Helping Your Eyes Work Together
Your eyes need to work as a team to help you achieve clear, crisp, comfortable vision. But if your eyes are misaligned, it can lead to numerous symptoms such as blurry vision, eye fatigue, light sensitivity, and more. This issue may sometimes be interpreted as a learning-related concern like ADHD and reading problems.
At Chevy Chase Eyecare, we have a unique understanding of binocular vision dysfunction (BVD)—an issue that affects how well your eyes work together—thanks to our specialty training from Dr. Debby Feinberg of the NeuroVisual Medicine Institute. We see patients from all over the country, many traveling across state lines to find help from our team.
Even if you aren’t aware of BVD, we’ll be happy to walk you through its symptoms and our strategies for managing it. All you need to do is book an appointment and let our team handle the rest.
What Is BVD?
Binocular vision dysfunction is a condition where both eyes have difficulty working together as a team, causing an image misalignment. The body attempts to correct the issue by overusing and straining the eye muscles, leading to numerous symptoms that can affect both children and adults.
When the misalignment is severe, it can cause double vision. However, in most cases, the misalignment is very subtle, making it difficult to identify without the help of a professional. Even when the misalignment is small and physically unnoticeable, the symptoms can be debilitating in all aspects of life.
What Causes BVD?
Experts believe at least 10% of the population struggles with BVD, but very few know they have it. This is because BVD can be misdiagnosed as a number of different issues, which we’ll get into in our next section.
BVD can develop for several reasons including neurological disorders, a stroke, traumatic brain injuries, or facial asymmetry. These issues can affect how well you use the muscles in your eyes, leading to BVD symptoms. However, some people might not experience symptoms until they’re 40 years old.
BVD in Adults vs. BVD in Children
Both children and adults can experience BVD, but symptoms might differ. BVD is difficult to diagnose because it can manifest as symptoms of other physical, neurological, or learning-related concerns, such as:
- Anxiety/panic disorders
- Persistent post-concussive symptoms
- Cervical misalignment
- Ménière disease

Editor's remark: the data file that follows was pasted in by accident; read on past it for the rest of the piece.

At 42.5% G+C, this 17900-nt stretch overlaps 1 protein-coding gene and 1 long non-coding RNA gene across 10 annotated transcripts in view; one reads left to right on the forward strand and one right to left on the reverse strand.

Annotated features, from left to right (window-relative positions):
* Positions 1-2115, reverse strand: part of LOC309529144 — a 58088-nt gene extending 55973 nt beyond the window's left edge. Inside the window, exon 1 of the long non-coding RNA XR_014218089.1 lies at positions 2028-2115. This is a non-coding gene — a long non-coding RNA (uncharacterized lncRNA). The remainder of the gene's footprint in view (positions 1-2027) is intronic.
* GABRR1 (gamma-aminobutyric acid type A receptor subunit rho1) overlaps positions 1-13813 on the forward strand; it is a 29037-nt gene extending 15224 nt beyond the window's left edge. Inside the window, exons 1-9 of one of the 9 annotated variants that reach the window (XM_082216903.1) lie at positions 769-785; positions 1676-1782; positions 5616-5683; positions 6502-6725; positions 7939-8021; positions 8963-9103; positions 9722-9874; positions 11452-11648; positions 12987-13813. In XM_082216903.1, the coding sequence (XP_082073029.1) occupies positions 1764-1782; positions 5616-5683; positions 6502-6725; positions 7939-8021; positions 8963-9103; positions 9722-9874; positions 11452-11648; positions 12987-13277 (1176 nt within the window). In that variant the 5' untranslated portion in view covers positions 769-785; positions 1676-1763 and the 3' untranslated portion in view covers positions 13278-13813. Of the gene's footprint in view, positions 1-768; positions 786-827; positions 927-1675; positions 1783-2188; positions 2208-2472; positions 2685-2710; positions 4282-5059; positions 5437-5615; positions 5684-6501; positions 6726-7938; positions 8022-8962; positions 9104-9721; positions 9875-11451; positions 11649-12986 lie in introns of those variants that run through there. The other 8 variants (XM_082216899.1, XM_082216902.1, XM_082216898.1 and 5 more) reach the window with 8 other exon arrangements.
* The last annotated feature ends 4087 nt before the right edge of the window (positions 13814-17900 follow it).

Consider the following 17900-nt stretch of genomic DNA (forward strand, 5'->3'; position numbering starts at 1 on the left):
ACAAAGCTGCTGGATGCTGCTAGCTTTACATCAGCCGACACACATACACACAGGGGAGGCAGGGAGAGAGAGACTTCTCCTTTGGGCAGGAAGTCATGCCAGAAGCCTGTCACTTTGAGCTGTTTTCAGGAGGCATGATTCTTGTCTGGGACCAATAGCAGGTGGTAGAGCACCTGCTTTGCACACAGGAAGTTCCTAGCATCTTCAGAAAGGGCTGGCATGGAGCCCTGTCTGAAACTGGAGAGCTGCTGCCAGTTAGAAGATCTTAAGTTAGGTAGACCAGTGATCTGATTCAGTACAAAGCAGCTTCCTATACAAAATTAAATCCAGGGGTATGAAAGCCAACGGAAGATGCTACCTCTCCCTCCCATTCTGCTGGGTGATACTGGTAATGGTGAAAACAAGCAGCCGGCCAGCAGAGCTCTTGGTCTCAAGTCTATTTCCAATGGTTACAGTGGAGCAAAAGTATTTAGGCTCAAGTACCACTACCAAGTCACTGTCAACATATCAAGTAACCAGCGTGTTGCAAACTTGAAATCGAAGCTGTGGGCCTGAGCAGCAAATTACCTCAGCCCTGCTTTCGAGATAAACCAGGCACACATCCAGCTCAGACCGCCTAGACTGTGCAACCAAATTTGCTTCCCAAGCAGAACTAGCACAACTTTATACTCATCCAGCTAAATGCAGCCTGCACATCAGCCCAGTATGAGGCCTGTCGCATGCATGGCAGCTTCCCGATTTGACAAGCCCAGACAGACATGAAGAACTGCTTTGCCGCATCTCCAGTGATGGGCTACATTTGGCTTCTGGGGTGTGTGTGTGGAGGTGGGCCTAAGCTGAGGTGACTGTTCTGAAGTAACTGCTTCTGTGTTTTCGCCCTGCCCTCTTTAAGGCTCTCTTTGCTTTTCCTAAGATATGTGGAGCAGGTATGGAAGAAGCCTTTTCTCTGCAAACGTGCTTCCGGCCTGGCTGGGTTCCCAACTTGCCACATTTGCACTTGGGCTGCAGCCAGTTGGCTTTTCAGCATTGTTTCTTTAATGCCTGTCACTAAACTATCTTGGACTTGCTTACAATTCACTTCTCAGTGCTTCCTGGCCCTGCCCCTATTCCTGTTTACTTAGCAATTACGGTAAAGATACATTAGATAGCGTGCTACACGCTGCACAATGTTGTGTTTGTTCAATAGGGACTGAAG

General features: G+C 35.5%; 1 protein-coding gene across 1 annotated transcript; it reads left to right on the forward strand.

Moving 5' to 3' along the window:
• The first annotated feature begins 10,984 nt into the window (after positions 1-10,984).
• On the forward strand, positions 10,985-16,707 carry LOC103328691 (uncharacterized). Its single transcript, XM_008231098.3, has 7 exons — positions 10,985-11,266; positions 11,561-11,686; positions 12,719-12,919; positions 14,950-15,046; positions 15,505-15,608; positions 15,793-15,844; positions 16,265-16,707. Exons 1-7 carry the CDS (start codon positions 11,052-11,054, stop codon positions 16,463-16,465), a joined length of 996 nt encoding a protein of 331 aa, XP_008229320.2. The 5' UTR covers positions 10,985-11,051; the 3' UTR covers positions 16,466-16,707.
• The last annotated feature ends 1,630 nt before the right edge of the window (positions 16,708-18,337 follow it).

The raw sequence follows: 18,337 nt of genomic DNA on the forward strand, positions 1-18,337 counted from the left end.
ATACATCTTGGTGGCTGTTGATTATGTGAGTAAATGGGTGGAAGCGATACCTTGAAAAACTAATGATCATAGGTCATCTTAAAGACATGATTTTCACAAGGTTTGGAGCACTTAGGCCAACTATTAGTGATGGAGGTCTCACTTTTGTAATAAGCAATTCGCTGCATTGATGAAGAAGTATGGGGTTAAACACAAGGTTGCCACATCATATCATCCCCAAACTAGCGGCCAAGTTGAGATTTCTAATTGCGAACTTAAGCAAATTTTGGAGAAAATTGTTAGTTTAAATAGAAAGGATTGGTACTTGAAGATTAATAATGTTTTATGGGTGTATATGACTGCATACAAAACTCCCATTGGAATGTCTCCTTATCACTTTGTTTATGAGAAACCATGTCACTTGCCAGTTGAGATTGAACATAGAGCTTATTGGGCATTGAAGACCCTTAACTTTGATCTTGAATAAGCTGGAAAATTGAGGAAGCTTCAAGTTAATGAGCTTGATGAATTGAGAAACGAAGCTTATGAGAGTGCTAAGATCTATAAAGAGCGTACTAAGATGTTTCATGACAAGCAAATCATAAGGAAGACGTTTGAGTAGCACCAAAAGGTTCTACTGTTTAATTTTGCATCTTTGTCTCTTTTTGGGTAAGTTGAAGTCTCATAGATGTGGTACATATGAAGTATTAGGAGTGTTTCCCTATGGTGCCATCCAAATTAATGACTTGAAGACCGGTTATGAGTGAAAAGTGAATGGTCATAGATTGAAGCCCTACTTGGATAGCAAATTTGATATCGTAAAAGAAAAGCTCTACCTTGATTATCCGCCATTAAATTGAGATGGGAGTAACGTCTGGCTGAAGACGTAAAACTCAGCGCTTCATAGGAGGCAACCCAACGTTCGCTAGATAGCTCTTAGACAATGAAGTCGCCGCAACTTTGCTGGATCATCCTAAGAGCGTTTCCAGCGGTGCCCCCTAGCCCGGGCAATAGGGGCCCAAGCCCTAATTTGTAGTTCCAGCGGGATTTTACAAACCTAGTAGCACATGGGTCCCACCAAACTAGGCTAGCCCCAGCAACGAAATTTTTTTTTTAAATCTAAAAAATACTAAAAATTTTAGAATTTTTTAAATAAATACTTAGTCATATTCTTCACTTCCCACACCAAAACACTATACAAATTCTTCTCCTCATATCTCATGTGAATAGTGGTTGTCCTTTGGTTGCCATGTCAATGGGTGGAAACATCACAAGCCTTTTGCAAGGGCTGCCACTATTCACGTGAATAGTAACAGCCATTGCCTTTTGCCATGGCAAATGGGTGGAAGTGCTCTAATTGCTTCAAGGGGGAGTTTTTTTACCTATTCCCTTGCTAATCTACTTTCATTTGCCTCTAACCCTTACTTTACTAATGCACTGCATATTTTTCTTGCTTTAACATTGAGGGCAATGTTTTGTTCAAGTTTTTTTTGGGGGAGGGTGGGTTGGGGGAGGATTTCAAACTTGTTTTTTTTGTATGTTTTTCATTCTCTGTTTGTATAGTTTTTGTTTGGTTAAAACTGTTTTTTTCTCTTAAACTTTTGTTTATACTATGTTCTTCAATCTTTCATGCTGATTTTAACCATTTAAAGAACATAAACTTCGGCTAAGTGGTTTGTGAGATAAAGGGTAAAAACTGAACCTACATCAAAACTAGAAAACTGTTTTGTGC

- BPPV (benign paroxysmal positional vertigo)
- Psychogenic dizziness/chronic subjective dizziness
- PPPD (persistent postural-perceptual dizziness)
- Vestibular migraine/migraine-associated vertigo (MAV)
- MS (Multiple Sclerosis)
- Reading & learning disabilities
- Sinus problems
- TMJ disorders
You might also experience different symptoms based on your age. Some symptoms can be subtle, such as general eye discomfort or even regular headaches, but others can be more overt, such as continuous head tilting.
We’ve developed a detailed questionnaire that adults and children can take to help determine their BVD risk and might benefit from a neuro-visual examination. Before booking an appointment, please fill out the questionnaires.
- Reading problems
- Neck pain
- Head tilting
- Difficulties with reading and writing
- Playing with toys very close to their face
- Head tilting
- Sitting close to the TV
- Difficulty identifying shapes, colors, and numbers
- Difficulty seeing the class board
- Frequently bumping into objects
- Difficulty playing games or sports
- Stomach aches and headaches at school or away from home
- Light sensitivity
- Covering one eye to see
We recommend first visiting your primary care physician or specialist to rule out causes other than BVD for your symptoms. If no other reason is found, BVD might be the issue. Visit us, and we can start working on diagnosing and treating your symptoms.
We tailor our process according to our patients and their unique needs, but some of the most common steps include:
- Filling out a specialized questionnaire designed to help diagnose those who have BVD.
- Completing a detailed health history form.
- Performing an eye exam to determine the need for a lens prescription.
- Performing a specialty neuro-visual evaluation to determine if visual misalignment is present.
- Fitting you with a trial version of your new prescription if we diagnose you with BVD. Most people notice a significant improvement in their symptoms within just a few minutes of putting on the trial lenses.
You can expect to spend approximately 1.5 hours in our office during your visit.
Treating Your Symptoms
After performing a comprehensive neuro-visual evaluation, we’ll determine the extent of your eye misalignment and prescribe a special pair of micro-prism lenses.
Micro-prism lenses help realign images between your eyes and reduce symptoms caused by BVD. After your initial evaluation appointment, we’ll have you come in for another appointment in about 4 to 6 weeks to fine-tune your prescription and provide further support.
Some may notice a difference immediately after putting on micro-prism lenses, but others may need additional adjustments to help address their symptoms. In either case, we’re here to help you through your journey, and we’re more than happy to answer any questions you have throughout your treatment.
Visit Our Location
- 8401 Connecticut Ave., Ste 102
- Chevy Chase, MD 20815
- Monday: 9:00 AM – 5:00 PM
- Tuesday: 9:00 AM – 5:00 PM
- Wednesday: 9:00 AM – 5:00 PM
- Thursday: 9:00 AM – 5:00 PM
- Friday: 9:00 AM – 5:00 PM
- Saturday: Closed
- Sunday: Closed